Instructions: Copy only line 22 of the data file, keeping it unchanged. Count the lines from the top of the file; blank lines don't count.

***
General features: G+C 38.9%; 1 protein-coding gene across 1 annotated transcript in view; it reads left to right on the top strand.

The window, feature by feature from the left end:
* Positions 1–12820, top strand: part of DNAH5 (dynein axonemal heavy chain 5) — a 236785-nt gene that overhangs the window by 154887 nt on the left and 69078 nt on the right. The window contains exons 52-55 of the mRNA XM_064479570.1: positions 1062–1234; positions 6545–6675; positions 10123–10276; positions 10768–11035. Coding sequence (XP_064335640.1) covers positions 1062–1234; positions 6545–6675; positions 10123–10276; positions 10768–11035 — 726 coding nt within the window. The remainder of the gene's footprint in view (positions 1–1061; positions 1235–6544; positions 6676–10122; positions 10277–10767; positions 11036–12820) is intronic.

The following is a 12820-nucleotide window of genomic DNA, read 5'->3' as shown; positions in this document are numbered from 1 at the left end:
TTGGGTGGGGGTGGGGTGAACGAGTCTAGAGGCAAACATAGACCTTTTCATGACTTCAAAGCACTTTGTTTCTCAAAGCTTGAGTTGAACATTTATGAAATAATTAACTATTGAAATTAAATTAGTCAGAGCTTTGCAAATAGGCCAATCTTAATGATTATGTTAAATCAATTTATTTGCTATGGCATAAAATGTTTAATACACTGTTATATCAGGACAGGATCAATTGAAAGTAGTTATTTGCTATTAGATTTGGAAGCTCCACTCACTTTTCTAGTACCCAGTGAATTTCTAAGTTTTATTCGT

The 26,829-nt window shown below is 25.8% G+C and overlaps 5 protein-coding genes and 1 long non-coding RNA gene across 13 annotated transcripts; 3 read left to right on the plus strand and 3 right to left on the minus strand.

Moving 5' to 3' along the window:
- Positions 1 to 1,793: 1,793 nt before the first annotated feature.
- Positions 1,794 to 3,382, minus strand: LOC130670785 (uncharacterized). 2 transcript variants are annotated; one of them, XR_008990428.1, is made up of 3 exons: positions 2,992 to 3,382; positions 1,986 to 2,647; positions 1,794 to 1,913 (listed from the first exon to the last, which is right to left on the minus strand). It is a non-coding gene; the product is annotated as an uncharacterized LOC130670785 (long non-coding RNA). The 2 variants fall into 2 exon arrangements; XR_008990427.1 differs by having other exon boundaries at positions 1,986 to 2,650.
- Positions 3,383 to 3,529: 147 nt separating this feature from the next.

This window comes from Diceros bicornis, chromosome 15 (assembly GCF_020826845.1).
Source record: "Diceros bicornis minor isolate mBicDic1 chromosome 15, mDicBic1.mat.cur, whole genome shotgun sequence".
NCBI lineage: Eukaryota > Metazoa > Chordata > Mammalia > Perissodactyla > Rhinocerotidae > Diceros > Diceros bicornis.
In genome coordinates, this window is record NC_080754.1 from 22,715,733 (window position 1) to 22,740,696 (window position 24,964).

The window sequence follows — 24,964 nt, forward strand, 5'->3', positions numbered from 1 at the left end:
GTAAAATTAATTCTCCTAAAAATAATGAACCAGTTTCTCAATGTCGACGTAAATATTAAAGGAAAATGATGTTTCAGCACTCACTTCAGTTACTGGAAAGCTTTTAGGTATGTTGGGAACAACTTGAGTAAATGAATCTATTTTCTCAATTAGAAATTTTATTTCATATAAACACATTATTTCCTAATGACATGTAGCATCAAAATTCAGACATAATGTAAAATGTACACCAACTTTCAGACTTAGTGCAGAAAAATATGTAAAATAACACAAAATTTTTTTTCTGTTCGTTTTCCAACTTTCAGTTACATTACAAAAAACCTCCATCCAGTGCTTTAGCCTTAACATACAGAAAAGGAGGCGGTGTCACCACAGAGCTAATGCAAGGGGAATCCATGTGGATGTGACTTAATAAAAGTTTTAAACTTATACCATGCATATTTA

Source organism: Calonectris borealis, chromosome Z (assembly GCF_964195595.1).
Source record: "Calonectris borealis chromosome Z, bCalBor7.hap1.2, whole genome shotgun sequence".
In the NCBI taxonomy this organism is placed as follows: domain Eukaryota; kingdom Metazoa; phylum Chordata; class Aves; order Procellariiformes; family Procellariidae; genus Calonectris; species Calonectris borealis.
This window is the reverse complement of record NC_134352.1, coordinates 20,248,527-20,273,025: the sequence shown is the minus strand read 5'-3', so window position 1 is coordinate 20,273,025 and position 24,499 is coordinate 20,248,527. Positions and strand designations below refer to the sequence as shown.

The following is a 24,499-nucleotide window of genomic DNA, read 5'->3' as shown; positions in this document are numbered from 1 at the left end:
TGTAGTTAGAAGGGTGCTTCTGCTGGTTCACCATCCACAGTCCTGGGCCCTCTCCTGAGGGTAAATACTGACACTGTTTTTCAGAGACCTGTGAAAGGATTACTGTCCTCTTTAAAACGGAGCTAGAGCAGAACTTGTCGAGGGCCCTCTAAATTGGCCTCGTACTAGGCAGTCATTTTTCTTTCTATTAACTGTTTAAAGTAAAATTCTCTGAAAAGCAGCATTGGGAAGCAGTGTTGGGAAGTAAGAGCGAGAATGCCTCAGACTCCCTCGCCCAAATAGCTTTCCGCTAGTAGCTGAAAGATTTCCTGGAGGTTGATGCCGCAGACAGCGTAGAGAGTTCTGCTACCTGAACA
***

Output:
TGTAGTTAGAAGGGTGCTTCTGCTGGTTCACCATCCACAGTCCTGGGCCCTCTCCTGAGGGTAAATACTGACACTGTTTTTCAGAGACCTGTGAAAGGATTACTGTCCTCTTTAAAACGGAGCTAGAGCAGAACTTGTCGAGGGCCCTCTAAATTGGCCTCGTACTAGGCAGTCATTTTTCTTTCTATTAACTGTTTAAAGTAAAATTCTCTGAAAAGCAGCATTGGGAAGCAGTGTTGGGAAGTAAGAGCGAGAATGCCTCAGACTCCCTCGCCCAAATAGCTTTCCGCTAGTAGCTGAAAGATTTCCTGGAGGTTGATGCCGCAGACAGCGTAGAGAGTTCTGCTACCTGAACA